AHEC

Technical Matters #7: From Container to Machine with Nothing in Between

In my experience the most common European hardwood species that is imported into India is European oak. It is usually imported as a whole log or as a ‘boule’ or part of a ‘boule’, which is a log that is flat sawn and stickered then reassembled in to log form, usually in a thickness of 2”. This is then left in the yard until such time as it is required to be used. This could be a period of several months or even years before the boards are processed into a finished piece of furniture.

The presence of a live edge on the boards in a ‘boule’, i.e. the outside edge or wane, means the sapwood of the timber is still present, which can lead to a number of problems. The sapwood is perishable and if it is stored for any length of time, it is liable to give more potential for pest infestation to occur leading to degrade of the boards, remedied only by the application of pesticides.

The first process when the need arises to convert timber boards with a live edge is to saw the boards to a more usable square-edged board before any planing or dimensional machining can take place.

American hardwood species shipped to India, including the closest species to European oak, which is American white oak, have the advantage that they are already sawn into square-edged boards and, essentially, arrive at the factory ready to use - straight from the container in which they were shipped to the first point of machine processing. By using already square-edged American hardwood boards (lumber) that are easier to handle at the outset will undoubtedly represent savings in terms of initial machine processing time and the labor and energy costs involved. It will also reduce the amount of waste produced.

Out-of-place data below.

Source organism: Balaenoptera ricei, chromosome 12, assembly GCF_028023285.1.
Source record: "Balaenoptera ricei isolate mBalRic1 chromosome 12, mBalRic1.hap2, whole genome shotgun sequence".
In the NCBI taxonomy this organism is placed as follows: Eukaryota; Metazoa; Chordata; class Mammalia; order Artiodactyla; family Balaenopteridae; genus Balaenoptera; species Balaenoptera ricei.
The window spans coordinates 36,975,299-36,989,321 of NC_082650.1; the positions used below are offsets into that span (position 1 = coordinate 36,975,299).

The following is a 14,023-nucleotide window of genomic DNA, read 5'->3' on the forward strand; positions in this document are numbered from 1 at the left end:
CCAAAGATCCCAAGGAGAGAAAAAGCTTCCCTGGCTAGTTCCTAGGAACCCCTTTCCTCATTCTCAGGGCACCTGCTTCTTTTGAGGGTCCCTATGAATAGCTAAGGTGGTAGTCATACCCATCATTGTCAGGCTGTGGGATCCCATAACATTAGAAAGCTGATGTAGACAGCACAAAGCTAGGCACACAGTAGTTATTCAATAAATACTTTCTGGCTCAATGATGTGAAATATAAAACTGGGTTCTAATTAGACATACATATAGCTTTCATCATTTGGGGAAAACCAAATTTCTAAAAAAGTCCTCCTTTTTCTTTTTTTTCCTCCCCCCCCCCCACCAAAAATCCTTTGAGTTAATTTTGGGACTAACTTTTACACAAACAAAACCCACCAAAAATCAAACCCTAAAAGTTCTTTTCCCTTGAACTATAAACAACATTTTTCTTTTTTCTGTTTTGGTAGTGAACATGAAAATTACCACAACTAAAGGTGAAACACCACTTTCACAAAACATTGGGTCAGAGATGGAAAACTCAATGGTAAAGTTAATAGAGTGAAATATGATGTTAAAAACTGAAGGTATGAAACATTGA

Another advantage is that American hardwoods are supplied in a range of thicknesses from 1” through to 3” (and sometimes more). Having 1” thick material readily available also takes out the potential need to saw or ‘deep’ 2” thick timber boards to thinner dimension timber and the inaccuracy in final thickness dimension that could arise.

All American hardwood species in whichever thickness are supplied kiln-dried over a period of weeks or months, in the case of thicker boards, to a controlled final moisture content of around 8 to 10%. A consistent moisture content is vital to the stability of a finished piece of furniture. This is something that you might not get from an air-dried board that has been sitting in a yard for many months.

The kiln drying process also sterilizes the timber, thereby killing any insect larvae that may be present, negating the need for any pesticide treatment. This is usually backed up by a Phytosanitary Certificate with each shipment.

When taking a board from a boule, its appearance and quality might not be what was expected and the yield of usable timber that you might get from the board could be much less. As a general rule all timber that is sawn from a log needs some method of selection or grading into categories so that the end user or customer is able to select the correct grade as being fit for its intended purpose.

American hardwood lumber is graded on the basis of how much clear wood can be achieved from a sawn board when it is cut up and manufactured into a finished hardwood product. The advantage of using American hardwood lumber is that the boards are supplied already graded. Different grades are available to suit different end uses and the grade acts as a description of what the timber should be expected to look like when it comes out of the container.

There are a huge number of benefits to using imported American hardwood lumber and these can save manufacturers in India a lot of time and money. It is vital that the end user does not just look at the upfront cost!

Author

Profile picture for user Neil Summers
Neil Summers

CONSULTANT TO AHEC FOR TECHNICAL ISSUES



Neil Summers works with AHEC on [...]